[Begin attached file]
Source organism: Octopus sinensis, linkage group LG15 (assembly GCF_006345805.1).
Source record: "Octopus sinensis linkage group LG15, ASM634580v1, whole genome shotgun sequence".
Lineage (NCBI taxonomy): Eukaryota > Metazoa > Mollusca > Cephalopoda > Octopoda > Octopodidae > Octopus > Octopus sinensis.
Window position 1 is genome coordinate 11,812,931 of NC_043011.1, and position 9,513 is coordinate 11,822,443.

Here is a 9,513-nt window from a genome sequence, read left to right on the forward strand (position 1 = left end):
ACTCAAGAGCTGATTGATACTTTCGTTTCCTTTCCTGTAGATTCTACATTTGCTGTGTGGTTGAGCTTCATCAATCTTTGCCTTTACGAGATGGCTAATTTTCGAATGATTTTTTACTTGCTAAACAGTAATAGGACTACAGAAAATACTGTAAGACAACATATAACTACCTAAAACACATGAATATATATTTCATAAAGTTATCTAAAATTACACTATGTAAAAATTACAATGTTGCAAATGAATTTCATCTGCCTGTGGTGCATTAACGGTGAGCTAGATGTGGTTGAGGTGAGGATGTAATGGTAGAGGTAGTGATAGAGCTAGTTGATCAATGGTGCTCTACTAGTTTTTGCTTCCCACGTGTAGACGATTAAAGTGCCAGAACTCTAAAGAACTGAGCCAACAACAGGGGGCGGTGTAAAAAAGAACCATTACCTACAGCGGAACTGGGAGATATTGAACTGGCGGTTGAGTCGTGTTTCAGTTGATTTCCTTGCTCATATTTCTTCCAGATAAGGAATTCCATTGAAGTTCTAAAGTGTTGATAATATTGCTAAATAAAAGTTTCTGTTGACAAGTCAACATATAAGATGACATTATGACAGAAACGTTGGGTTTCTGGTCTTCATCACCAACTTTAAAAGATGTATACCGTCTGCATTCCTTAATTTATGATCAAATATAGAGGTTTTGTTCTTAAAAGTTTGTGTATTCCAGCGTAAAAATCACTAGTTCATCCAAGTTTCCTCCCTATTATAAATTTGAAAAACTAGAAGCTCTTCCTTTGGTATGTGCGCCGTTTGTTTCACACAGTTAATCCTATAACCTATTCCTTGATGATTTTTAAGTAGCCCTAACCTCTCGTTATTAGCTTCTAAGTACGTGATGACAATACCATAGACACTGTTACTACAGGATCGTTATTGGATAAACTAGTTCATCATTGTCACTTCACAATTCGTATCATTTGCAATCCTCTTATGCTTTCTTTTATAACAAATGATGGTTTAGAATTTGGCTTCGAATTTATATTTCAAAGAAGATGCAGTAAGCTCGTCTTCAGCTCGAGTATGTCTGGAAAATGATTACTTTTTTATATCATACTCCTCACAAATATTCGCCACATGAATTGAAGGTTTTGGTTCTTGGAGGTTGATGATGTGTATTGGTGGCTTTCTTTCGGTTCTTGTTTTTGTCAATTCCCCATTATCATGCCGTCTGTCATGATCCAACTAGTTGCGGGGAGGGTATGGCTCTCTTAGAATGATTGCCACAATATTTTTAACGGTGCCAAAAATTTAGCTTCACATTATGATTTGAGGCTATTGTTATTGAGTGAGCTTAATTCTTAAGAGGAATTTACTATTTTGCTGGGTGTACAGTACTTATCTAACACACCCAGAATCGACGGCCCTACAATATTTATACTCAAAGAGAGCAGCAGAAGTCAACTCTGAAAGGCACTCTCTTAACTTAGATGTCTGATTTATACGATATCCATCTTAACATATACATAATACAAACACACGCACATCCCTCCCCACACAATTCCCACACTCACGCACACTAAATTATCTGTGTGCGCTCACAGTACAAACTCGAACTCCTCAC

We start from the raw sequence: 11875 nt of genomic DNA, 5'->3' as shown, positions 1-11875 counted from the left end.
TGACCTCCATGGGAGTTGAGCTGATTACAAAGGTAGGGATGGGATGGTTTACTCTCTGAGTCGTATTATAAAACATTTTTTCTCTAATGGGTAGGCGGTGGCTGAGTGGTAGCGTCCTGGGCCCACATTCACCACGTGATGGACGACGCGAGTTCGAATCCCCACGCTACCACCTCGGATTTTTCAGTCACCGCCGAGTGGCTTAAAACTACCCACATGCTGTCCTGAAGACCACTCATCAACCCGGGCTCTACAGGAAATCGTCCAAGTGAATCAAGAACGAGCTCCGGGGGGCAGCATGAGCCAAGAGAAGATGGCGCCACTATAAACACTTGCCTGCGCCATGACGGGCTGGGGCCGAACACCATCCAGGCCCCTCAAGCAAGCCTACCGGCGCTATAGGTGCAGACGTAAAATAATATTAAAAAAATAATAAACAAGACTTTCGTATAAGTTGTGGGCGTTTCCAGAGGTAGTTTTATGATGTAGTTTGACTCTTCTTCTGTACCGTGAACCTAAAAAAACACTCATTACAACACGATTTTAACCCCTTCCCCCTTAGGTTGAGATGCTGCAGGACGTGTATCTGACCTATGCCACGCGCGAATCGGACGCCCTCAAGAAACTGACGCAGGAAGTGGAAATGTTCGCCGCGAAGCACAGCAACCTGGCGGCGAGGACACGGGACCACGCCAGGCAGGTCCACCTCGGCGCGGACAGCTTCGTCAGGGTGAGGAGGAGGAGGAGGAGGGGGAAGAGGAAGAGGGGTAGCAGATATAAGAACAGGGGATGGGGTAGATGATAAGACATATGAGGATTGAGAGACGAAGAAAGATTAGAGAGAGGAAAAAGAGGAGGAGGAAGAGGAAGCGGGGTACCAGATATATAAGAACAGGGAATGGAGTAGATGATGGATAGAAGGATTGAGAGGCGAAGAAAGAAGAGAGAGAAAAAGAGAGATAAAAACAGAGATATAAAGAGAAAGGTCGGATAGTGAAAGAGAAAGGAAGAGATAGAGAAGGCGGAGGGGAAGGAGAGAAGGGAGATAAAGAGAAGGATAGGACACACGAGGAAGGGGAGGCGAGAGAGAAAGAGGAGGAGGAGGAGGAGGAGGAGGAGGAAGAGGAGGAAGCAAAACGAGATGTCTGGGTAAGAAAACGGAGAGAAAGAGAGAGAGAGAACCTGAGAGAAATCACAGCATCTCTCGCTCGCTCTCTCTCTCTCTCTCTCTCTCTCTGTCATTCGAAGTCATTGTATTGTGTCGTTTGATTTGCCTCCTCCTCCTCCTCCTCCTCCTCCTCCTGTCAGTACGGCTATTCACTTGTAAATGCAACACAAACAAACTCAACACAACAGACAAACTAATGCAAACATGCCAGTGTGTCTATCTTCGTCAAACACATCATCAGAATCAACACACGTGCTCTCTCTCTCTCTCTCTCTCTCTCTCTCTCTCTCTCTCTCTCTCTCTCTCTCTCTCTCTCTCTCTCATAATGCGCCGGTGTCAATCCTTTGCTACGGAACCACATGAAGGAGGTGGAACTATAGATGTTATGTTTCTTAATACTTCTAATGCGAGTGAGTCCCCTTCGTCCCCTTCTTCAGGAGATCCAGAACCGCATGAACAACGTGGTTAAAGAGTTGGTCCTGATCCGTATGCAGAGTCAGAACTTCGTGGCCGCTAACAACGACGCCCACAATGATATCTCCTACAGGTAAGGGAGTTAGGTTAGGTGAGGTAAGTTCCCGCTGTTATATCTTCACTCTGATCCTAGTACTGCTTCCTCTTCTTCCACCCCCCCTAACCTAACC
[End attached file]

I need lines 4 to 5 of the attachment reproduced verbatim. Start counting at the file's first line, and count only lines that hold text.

Window position 1 is genome coordinate 11,812,931 of NC_043011.1, and position 9,513 is coordinate 11,822,443.

Here is a 9,513-nt window from a genome sequence, read left to right on the forward strand (position 1 = left end):